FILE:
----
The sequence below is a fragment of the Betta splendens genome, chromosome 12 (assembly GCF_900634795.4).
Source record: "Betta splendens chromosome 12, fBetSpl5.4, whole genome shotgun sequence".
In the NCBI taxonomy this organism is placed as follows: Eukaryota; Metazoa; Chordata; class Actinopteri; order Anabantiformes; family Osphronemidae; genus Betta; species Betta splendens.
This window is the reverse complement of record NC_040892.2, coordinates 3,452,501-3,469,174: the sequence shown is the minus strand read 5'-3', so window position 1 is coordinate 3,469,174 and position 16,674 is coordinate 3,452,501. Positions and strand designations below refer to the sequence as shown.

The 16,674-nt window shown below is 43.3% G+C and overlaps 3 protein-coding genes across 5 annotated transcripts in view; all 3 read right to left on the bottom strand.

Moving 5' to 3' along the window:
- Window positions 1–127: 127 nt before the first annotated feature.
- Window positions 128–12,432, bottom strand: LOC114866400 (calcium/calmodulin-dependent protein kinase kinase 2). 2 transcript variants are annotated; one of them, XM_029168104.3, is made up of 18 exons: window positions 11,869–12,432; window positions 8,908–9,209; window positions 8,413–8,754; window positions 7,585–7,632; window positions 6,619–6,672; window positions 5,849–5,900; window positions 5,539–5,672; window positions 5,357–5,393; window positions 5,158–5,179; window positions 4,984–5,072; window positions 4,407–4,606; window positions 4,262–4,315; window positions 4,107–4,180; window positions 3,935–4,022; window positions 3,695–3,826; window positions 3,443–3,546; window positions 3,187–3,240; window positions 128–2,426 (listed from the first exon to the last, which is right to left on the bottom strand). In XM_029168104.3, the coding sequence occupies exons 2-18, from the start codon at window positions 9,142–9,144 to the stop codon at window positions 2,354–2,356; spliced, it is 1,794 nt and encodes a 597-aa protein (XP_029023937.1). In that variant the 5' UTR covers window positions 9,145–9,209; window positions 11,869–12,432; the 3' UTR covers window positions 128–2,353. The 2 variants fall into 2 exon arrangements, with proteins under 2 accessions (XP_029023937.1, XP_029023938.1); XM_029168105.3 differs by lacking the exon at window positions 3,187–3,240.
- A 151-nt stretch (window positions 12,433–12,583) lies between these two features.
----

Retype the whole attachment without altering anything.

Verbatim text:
The sequence below is a fragment of the Betta splendens genome, chromosome 12 (assembly GCF_900634795.4).
Source record: "Betta splendens chromosome 12, fBetSpl5.4, whole genome shotgun sequence".
In the NCBI taxonomy this organism is placed as follows: Eukaryota; Metazoa; Chordata; class Actinopteri; order Anabantiformes; family Osphronemidae; genus Betta; species Betta splendens.
This window is the reverse complement of record NC_040892.2, coordinates 3,452,501-3,469,174: the sequence shown is the minus strand read 5'-3', so window position 1 is coordinate 3,469,174 and position 16,674 is coordinate 3,452,501. Positions and strand designations below refer to the sequence as shown.

The 16,674-nt window shown below is 43.3% G+C and overlaps 3 protein-coding genes across 5 annotated transcripts in view; all 3 read right to left on the bottom strand.

Moving 5' to 3' along the window:
- Window positions 1–127: 127 nt before the first annotated feature.
- Window positions 128–12,432, bottom strand: LOC114866400 (calcium/calmodulin-dependent protein kinase kinase 2). 2 transcript variants are annotated; one of them, XM_029168104.3, is made up of 18 exons: window positions 11,869–12,432; window positions 8,908–9,209; window positions 8,413–8,754; window positions 7,585–7,632; window positions 6,619–6,672; window positions 5,849–5,900; window positions 5,539–5,672; window positions 5,357–5,393; window positions 5,158–5,179; window positions 4,984–5,072; window positions 4,407–4,606; window positions 4,262–4,315; window positions 4,107–4,180; window positions 3,935–4,022; window positions 3,695–3,826; window positions 3,443–3,546; window positions 3,187–3,240; window positions 128–2,426 (listed from the first exon to the last, which is right to left on the bottom strand). In XM_029168104.3, the coding sequence occupies exons 2-18, from the start codon at window positions 9,142–9,144 to the stop codon at window positions 2,354–2,356; spliced, it is 1,794 nt and encodes a 597-aa protein (XP_029023937.1). In that variant the 5' UTR covers window positions 9,145–9,209; window positions 11,869–12,432; the 3' UTR covers window positions 128–2,353. The 2 variants fall into 2 exon arrangements, with proteins under 2 accessions (XP_029023937.1, XP_029023938.1); XM_029168105.3 differs by lacking the exon at window positions 3,187–3,240.
- A 151-nt stretch (window positions 12,433–12,583) lies between these two features.